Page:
Linux

Time for Linux evangelists to put up or shut up


Soapbox graphic

Recently, I

wrote a series of article/downloads

explaining some of the steps I personally take to secure and prepare a new

Windows-based PC for the Internet and daily use. There was nothing

earth-shattering contained in the articles – nothing that would send shockwaves

through the IT universe. However, they were, and are, a nice compilation of

some common things to do to a Windows PC.

As part of

the article/download experience, I asked for input from the TechRepublic

community on some of the other things IT professionals, in their infinite

wisdom, might do to prepare either their own personal PCs or the enterprise PCs

they maintain. There are several well-thought out and informative suggestions

in the discussion

thread attached to the articles and I appreciate the response.

But now to

the heart of the matter; several of the posters gave the usual "why don't

you install Linux and life will be so wonderful" response. I'm getting

really tired of these comments. An operating system is just an operating

system—it is a tool, nothing more. Using one OS instead of another doesn't help

save the planet, it doesn't earn you brownie points with anyone that matters,

and it won't make your petition into a better afterlife any more or less

palatable. No one should choose one OS over another because in doing so you can

"stick it to the man."

Well, my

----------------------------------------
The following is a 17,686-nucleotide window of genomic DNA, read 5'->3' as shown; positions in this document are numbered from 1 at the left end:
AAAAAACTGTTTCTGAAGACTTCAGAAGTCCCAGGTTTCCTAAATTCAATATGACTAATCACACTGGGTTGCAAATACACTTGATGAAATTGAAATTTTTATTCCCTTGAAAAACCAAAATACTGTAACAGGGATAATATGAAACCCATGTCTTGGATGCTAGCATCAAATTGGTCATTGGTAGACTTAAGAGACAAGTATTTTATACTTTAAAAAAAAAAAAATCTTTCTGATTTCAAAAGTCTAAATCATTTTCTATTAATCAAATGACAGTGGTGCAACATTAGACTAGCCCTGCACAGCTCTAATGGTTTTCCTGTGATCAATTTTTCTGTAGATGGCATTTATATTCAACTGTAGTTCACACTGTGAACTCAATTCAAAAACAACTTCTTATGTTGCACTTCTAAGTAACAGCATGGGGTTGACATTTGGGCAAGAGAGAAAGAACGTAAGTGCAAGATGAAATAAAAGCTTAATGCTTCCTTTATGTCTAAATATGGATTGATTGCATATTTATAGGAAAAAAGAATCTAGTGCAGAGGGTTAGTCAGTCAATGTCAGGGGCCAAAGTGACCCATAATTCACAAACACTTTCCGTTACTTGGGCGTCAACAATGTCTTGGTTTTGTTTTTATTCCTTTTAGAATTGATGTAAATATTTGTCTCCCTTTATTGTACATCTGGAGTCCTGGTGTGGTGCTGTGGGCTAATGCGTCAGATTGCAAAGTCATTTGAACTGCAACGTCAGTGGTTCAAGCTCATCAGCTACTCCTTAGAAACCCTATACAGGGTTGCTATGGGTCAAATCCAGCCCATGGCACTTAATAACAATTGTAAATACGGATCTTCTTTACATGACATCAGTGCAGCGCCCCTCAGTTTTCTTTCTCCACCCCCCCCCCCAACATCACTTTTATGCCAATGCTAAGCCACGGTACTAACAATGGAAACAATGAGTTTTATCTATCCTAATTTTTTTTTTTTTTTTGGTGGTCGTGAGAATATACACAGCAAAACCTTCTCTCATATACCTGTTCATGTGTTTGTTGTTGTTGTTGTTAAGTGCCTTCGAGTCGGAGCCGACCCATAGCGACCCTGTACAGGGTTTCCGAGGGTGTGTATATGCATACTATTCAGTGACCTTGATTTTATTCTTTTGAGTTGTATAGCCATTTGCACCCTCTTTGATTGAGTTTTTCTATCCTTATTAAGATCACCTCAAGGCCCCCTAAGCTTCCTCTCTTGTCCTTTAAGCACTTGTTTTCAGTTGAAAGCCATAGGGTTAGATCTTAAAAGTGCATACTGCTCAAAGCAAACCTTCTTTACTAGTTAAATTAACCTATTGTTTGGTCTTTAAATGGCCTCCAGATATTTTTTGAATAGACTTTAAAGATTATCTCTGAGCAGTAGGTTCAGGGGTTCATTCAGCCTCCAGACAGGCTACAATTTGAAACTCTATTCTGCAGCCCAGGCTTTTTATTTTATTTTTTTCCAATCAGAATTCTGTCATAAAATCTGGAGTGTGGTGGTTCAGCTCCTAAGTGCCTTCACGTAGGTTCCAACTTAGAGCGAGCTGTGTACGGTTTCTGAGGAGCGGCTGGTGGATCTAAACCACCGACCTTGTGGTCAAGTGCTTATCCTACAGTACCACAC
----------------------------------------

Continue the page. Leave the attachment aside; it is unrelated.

Linux evangelists it is time to practice what you preach. Instead of a flippant

remark that helps no one, I challenge the Linux users in the TechRepublic

community to take a true leap of faith and actually help the community

understand and possibly even use Linux. I've installed Linux now and again and

I know there must be at least 10 common things that most, if not all,

installations require.

I am making

a sanctioned and official writing assignment and making it available to any

TechRepublic member who is up to the challenge.

I want you

to write a full-fledged, well-thought out, spell-checked article/download on one,

or all if you wish, of these three subjects:

  • 10 things you should do to a new Linux PC before connecting to the Internet
  • 10 things you should to every new Linux PC
  • 10 things you should know about every Linux installation

If you can

write a good 800+ word article/download on any or all of the topics above,

TechRepublic will publish it and pay you $200 for your effort. You can use any

of the previous 10 things

article/downloads that we have published over the last few months as a

guide to style and tone. I'll treat your submission like any submission I

receive from a contributor. I'll edit it, possibly ask for rewrites or

additional explanations, make suggestions, etc. Screenshots, diagrams, and other

imagery is always welcome.

Since we

can't publish 10 articles with the same title, this is going to be on a first

come, first basis. If you want to tackle one of the assignments, add a comment

to this blog post and reserve it. Once you accept the assignment, you'll have

until 11/16 to send in your submission. And if you have additional ideas on

topics we should cover in the Linux universe, add a comment and perhaps we can

make an assignment out of that too. Have questions or need clarification; post

a comment and I'll answer it.

Send your article/download submissions to the Content Inbox or send me a private message and we'll make other arrangements.

Want to keep up with who's "On

the Soapbox" each week? Use this link to automatically

subscribe to the Blog Roundup Newsletter and have it delivered directly to

your Inbox every Wednesday.

About

Mark Kaelin is a CBS Interactive Senior Editor for TechRepublic. He is the host for the Microsoft Windows and Office blog, the Google in the Enterprise blog, the Five Apps blog and the Big Data Analytics blog.

0 comments

Editor's Picks